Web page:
EDITORIAL: In compliance with his desire to be buried in the soil of his homeland, former President and army chief Pervez Musharraf’s body was brought to Karachi in a special plane that had gone to fetch it and he was buried with full military honours in an army cemetery.
Between the “abrogation” of the constitution that started former General Musharraf’s rule and the NRO (National Reconciliation Ordinance) that unraveled it, there’s much in the nine or so years that he was first chief executive and then president of Pakistan that stands out.
The first emergency was the economy, of course, because back then too, national reserves were down to less than one month’s import cover. And his detractors’ criticism that he was able to turn around the economy just because he took Pakistan on board America’s war-on-terror bandwagon notwithstanding, there’s no denying that he personally led the hunt for new export markets; especially much of the previously untapped South American market.
And his finance team — headed by Shaukat Aziz who later became prime minister — did succeed in attracting enough hot money as well as investments through privatisation and otherwise to push the growth rate to the highest level in a long time.
There was a lot of criticism about joining the war in Afghanistan, especially from right-of-centre conservatives that had grown to dominate the country’s social and political landscape since the previous military dictatorship under General Zia, but time proved that it was the right decision. Pakistan was in no position to get in the way of the sole superpower’s revenge for 9/11, and saying no would not only have threatened the country’s existence, but Washington would simply have gone next door, giving the eastern neighbour primacy in the entire region.
He must also be credited for taking a very firm stand against the fresh wave of extremism that swept the country as the war began. Instead, he initiated liberal reforms, in line with his “enlightened moderation” doctrine, which was contrary to the country’s previous experiences with authoritarian dictatorships.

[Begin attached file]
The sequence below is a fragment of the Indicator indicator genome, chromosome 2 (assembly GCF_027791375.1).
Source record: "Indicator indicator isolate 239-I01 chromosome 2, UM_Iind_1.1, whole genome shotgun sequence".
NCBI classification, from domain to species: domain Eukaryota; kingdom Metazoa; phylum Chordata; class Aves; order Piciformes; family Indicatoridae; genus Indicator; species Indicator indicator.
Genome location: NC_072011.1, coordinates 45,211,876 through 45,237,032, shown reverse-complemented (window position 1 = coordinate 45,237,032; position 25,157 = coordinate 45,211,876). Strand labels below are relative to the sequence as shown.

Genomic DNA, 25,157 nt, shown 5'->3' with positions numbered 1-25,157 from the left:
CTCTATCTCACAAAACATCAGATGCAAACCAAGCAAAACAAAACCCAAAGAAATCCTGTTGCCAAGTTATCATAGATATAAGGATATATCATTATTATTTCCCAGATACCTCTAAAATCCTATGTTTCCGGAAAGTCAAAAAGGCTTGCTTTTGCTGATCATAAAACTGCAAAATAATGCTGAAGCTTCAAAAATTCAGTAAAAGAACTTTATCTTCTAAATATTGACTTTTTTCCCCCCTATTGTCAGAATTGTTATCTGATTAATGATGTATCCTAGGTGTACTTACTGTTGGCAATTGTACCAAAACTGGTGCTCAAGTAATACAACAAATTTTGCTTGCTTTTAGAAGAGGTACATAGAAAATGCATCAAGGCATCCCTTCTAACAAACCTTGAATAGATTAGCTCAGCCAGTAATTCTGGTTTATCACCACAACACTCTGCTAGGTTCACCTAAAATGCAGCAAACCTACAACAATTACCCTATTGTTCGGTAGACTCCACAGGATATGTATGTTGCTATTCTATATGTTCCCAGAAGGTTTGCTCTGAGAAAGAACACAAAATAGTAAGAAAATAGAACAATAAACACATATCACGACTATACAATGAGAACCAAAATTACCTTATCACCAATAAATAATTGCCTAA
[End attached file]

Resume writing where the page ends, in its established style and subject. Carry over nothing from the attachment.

Some quarters will never forgive him for the Kargil misadventure, no doubt, especially since the military under him sabotaged the then prime minister Nawaz Sharif’s push for peace with India. But, as head of state, he took the peace process farther than his predecessors, breaking fresh ground by becoming Pakistan’s first military commander to propose a four-point plan to settle the Kashmir issue once and for all.
His administration also carried out the most successful round of backdoor diplomacy with Delhi, coming to “within a signature” of settling the Sir Creek issue, according to his foreign minister Khurshid Kasuri. India’s prime minister of the time, Dr Manmohan Singh, could not make the historic trip to Islamabad to sign on the dotted line in 2007 because by then the lawyers’ movement had erupted and grabbed the government’s attention.
It also goes to his credit that a military dictator gave the most thorough blueprint for local governments; something that democratically elected administrations regularly shy away from because with devolution of power also comes transfer of state funds to the grassroots. And Pakistan’s crop of usual politicians is never too comfortable with such arrangements. That’s why nobody was surprised when the entire scheme was rolled back as soon as he sent his resignation to the speaker of the house.
However, none of that could undo the harm he caused by violating the constitution — not once, but twice — trying to throw the sitting chief justice out of office and allowing tried, tested, failed and berated politicians back into the running for the big office.
For the constitution he paid with a death sentence and loss of prestige because he had to flee the country and die in obscurity in the UAE (United Arab Emirates). And for the National Reconciliation Ordinance (NRO) that he enacted, which became necessary to hold the 2007 election, the people paid the price because they were again left to the mercy of the same political parties that ran the country into the ground in the first place.
Still, when all is said and done, Pervez Musharraf should and will be remembered as the man that restored the country’s pride, rescued its economy from the kind of collapse we face once again in the present time, and reignited a sense of patriotism that Pakistanis had long left behind. His slogan, “Sub say pehlay Pakistan (Pakistan before everything else)”, is needed once more; more desperately than ever.
Copyright Business Recorder, 2023